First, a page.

Synoptic responses during the past week or so included the zonal mean storm track shifted anomalously poleward over the Northern Hemisphere, continuation of anomalous extratropical ridges (both hemispheres) with low pressure across the subtropics, and Western Hemisphere subtropical jets. Cutting to the chase, I do expect the latter to shift poleward and bring the Northern Hemisphere storm track southward (including the lower 48 states) over the next 2-3 weeks. During roughly days 10-20 a couple of strong progressive troughs across the western into the central states (north of ~35-40 degrees) is still possible should there be some form of GWO 7-8-1 transition. Maybe there is still some hope for project VORTEX!

I am continuing the notion I have had since mid-April about the average synoptic pattern across the USA during JJA. This is as depicted by roughly a superposition of GWO/MJO phases 3-5 (weak La-Nina atmosphere) of the 250mb snr psi composite anomaly plots centered on 15 July. As previously typed, that is suggestive of ridges near both coasts with some form of a trough in the middle of the country ~85-90W. Of course, a bit more global westerly wind flow and this pattern could be the reverse! Weather impacts, nationally and internationally should be understood from the composites.


All presentations from the 24 February 2009 GWO workshop are available via anonymous ftp. If you have not received information on how to retrieve these, let me know. There was excellent attendance at this day-long event, and feedback was strongly positive. We are working HARD to mainstream this effort. The support is very much appreciated!

Links to CPC and PSD ENSO discussions, and a new experimental forecast technique involving a coupled LIM (3rd link below):

The following are links to information about the stratosphere and other nice monitoring tools: (new stratosphere link!)

The following is a link to NCEP model verifications (surf around for lots more):

The following is a link discussing recent global weather and related events:

These are probabilistic statements. We hope that an opportunity will arise for us (soon) to allow our dedicated web page effort to mature, expediting objectively and accountability. This web page effort will hopefully include an objective predictive scheme for the GWO with hindcasts.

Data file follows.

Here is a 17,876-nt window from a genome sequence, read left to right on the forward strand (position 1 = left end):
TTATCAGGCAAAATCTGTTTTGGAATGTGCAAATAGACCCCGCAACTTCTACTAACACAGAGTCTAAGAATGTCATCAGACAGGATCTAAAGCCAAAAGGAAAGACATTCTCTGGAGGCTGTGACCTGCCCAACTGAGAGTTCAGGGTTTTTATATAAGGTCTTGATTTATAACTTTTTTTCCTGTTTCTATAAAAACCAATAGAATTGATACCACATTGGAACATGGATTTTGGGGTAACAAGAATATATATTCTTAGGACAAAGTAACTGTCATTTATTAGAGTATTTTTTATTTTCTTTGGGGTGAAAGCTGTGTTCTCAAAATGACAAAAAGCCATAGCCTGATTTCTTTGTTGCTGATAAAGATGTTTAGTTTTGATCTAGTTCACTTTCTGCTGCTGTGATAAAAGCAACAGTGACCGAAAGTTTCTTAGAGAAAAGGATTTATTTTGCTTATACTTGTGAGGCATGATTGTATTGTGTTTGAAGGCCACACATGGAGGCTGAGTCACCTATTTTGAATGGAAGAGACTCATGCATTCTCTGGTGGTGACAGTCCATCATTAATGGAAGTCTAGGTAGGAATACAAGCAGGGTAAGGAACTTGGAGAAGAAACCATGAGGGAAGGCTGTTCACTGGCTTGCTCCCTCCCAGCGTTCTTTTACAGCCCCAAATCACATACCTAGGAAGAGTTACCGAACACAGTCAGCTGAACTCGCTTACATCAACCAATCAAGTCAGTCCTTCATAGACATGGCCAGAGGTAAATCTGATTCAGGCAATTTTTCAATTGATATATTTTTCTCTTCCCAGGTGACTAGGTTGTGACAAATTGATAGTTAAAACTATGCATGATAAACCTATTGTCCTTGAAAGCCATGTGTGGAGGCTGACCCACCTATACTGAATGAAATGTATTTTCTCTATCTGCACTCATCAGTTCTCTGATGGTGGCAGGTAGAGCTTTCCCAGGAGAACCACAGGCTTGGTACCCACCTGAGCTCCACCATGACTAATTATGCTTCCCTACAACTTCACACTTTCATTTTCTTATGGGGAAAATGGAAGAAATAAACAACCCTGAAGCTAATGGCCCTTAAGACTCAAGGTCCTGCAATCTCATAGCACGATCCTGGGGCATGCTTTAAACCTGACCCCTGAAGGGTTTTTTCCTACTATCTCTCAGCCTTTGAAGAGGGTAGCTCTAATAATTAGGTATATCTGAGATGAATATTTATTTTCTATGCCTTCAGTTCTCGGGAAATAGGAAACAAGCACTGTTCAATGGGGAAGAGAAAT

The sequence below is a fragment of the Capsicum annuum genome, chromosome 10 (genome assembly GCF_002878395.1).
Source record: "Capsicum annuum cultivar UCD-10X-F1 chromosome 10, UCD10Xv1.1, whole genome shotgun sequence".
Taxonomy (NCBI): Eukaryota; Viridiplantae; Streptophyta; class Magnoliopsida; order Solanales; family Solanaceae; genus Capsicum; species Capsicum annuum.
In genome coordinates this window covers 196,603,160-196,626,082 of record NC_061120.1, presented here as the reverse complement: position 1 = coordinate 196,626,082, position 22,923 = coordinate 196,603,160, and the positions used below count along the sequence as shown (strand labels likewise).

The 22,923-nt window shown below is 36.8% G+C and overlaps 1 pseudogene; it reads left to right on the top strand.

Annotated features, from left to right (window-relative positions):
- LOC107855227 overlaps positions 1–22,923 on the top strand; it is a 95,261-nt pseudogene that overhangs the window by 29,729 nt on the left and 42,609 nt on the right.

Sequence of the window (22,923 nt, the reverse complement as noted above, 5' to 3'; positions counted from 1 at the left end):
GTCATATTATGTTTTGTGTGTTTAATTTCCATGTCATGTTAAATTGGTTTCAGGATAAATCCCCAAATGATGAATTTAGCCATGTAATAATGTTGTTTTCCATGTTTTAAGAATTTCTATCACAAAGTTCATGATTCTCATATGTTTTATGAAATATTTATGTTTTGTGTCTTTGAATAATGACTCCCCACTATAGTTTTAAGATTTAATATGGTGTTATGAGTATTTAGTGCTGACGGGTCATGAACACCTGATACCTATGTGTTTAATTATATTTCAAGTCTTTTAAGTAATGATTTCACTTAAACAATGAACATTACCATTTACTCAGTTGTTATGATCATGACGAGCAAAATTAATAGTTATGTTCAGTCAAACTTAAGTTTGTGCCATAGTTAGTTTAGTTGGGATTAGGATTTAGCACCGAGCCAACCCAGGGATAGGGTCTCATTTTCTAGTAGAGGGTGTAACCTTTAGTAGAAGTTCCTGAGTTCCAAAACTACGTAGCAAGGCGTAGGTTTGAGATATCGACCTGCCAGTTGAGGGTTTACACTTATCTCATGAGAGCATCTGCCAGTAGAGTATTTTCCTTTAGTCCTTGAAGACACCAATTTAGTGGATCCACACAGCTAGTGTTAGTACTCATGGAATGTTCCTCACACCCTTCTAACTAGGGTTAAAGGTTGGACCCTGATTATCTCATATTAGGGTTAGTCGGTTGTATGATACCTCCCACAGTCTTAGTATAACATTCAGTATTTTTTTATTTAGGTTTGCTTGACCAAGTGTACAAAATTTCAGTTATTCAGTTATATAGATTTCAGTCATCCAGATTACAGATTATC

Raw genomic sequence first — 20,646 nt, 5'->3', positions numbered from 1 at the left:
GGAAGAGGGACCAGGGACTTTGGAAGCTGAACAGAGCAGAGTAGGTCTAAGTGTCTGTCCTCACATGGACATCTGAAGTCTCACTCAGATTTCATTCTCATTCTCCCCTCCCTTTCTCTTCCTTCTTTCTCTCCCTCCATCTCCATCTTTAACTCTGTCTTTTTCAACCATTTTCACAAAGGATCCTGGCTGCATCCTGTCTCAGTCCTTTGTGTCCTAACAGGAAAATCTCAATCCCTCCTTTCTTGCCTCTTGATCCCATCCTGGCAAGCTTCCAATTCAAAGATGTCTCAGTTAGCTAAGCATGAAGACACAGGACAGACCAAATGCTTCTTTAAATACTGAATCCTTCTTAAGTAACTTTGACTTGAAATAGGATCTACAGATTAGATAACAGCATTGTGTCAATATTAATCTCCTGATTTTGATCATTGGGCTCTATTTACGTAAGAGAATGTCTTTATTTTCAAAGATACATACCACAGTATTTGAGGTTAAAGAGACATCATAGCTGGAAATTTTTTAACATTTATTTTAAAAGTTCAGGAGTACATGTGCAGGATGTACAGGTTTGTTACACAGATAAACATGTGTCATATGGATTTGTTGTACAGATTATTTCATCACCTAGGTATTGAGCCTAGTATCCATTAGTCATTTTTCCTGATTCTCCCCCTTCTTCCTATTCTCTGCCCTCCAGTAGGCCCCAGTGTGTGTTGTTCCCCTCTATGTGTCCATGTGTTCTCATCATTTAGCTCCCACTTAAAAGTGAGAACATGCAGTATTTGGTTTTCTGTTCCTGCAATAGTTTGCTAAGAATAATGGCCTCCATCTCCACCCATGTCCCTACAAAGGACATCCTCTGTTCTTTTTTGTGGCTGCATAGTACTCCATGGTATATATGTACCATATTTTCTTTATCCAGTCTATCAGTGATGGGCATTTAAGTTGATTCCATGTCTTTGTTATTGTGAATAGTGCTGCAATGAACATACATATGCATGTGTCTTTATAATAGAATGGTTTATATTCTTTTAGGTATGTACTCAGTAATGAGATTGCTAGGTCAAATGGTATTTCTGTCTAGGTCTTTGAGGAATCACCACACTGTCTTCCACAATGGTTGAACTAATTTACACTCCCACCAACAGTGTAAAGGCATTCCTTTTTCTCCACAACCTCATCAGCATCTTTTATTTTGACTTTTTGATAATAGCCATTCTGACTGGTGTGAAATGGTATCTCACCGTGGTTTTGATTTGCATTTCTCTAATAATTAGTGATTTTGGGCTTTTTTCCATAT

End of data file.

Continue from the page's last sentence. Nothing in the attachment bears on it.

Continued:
The WB (2007) paper on the GSDM has been published in the February issue of MWR. The first of a two-part paper, where WB formally introduce the GWO (WB (2009)), is (still) awaiting publication in MWR. An early on-line release can be downloaded from the following link:

In addition to the subseasonal snr composite anomaly plots, we would like near real-time discussions with “weather maps” to become a routine part of the ESRL/PSD GSDM web site sometime soon. Part-2 of our GWO paper will discuss the latter. We want to emphasize notions such as global-zonal mean-regional scale linkages as well as forcing-response-feedback (with subsequent interactions) relationships. An important purpose is to provide a dynamical weather-climate linkage framework to evaluate the numerical models in a sophisticated manner as part of a complete subseasonal (and any time scale) forecast process, in addition to a climate service for all users. Relying on the numerical models alone is a cookbook, extremely unscientific, and makes Rex the Rottweiler VERY angry! I will not be able to do a complete discussion until the weekend of 5-7 June. Anyway, I need a break from all this atmospheric madness!

Ed Berry


Greg said...

Hello Ed,

If there was to be cooling in the west Pacifc Ocean and if the convective forcing in the BB was to die down, how much more would it take for you to consider El-Nino a possibility for this upcoming winter?

How does propogating easterly wind flow from 45-50N lead to an increase in global westerly wind flow?

To me the aspect of JJA being dominated by ridges on the coasts is exciting.

Ed Berry said...

Hello Greg,

First, if you want an El-Nino, a warm west Pacific Ocean is a good thing. For ex., wwbs with tropical forcing could excite downwelling oceanic Kelvin waves to warm the entire basin. My concern is should EH tropical forcing continue to dominate especially this fall, trade surges may lead to cooling perhaps similar to 2008. We will have to monitor all this.

Much of the increase in global westerly wind flow has come from the equatorial/subtropical regions. Zonal mean anomalous easterlies have been propagating poleward as a response. See AAM plots, especially

Think of the warm (cool) colors as westerlies (easterlies).

Hope this helps,

Greg said...

Thank you for the response.

So, you are concerned with the whole "what goes up must come down" aspect of the convective forcing. They could cause the warming of the west Pacific, but if they last too long, there could be a strong response cooling off the west Pacific.

Looking at the link you posted, I can see that from mid- April until recently that the easterly winds have been moving towards the poles. I see what you are saying with the poleward propogation of easterlies.

Ed Berry said...

Hello Greg,

That is one way of putting it. An important issue is to build up heat content. Right now conditions across the eq. west Pacific are favorable. Convection is minimal and the trades are weaker than normal. Should the trades strengthen responding to enhanced convection farther west (ex., N. IO, active monsoon systems, etc.), that may offset warming. Regardless, we need to monitor. Compared to a year ago, an El-Nino (at least early stages) is more probable for 2009-10.